Approximately 30% of patients 65 years of age or older are prescribed five or more drugs.

Nearly 40% of adult 65 years or older and 50% of those 80 years or older are using five or more prescription medications.

Polypharmacy about 35% of US adults age 60-79years use five or more prescription drugs in the past 30 days. 

Polypharmacy defined generally as greater than five regularly prescribed drugs.

Polypharmacy is associated with the increase in comorbidities with age, prescribing cascades with the initiation of medication to treat adverse effects of another medication, and care fragmentation across multiple specialists.

Polypharmacy is associated with increased risk of adverse events in older people due to their physiologic changes that alter to pharmacokinetic and pharmacodynamic drug responses.

Approximately one drug in five commonly used in older people may be inappropriate, and increases to one in three among those living in senior facilities.

Adverse events from prescription medications are often implicated in emergency department visits and hospitalizations.

Many commonly used prescription drugs, including hormonal contraceptives and beta blockers, are associated with increased risk of depression.Hyper polypharmacy refers to the use of 10 or more medications.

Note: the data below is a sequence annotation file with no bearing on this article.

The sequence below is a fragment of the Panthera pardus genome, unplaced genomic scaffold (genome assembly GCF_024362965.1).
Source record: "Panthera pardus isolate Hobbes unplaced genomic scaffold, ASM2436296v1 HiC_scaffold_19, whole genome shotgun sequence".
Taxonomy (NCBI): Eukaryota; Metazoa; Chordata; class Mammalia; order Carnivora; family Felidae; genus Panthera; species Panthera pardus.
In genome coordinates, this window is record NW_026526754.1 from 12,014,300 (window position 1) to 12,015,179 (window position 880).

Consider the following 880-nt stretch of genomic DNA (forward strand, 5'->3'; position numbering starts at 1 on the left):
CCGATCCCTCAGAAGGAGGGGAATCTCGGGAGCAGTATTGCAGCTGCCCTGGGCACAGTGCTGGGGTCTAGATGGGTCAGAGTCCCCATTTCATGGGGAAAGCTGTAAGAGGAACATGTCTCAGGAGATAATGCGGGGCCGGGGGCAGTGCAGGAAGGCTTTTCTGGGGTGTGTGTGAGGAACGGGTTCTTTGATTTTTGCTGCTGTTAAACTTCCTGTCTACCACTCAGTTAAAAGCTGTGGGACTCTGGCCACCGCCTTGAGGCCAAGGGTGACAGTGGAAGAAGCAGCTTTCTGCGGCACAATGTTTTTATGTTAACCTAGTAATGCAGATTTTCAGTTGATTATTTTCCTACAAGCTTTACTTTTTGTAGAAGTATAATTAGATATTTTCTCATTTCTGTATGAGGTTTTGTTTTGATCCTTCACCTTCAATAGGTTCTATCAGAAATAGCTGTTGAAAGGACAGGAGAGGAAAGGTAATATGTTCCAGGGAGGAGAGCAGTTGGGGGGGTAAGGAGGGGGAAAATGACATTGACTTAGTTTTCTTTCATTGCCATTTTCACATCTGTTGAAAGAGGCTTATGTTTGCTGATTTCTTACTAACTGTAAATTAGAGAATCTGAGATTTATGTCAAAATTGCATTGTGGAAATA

Has a multiplicity of negatives associated with geriatric polypharmacy including: large numbers of adverse events, potentially dangerous drug-drug interactions, increase morbidity and mortality directly related to excessive consumption of multiple drug products, increased cognitive dysfunction and urinary incontinence, increase balance problems with risk of increased risk for falls.

Among nursing home patients with advanced dementia more than half receive at least one drug with questionable benefit.

Approximately 50% of hospitalized with ambulatory care patients or nursing home residents receive one or more unnecessary drugs.

The number of drugs taken is the single most important predictor of harm from polypharmacy.

Deprescribing refers to the process of identifying and discontinuing drugs in which existing or potential harms outway benefits in the context of an individual patient’s care.

In the last year of life number of medications increases by 50%.

Adherence to all medications decreases steadily with increasing number of drugs prescribed.

Depressions and dementia significantly lower drug adherence rates.

Older patients with cancer are at high risk for polypharmacy.

Leave a Reply

Your email address will not be published. Required fields are marked *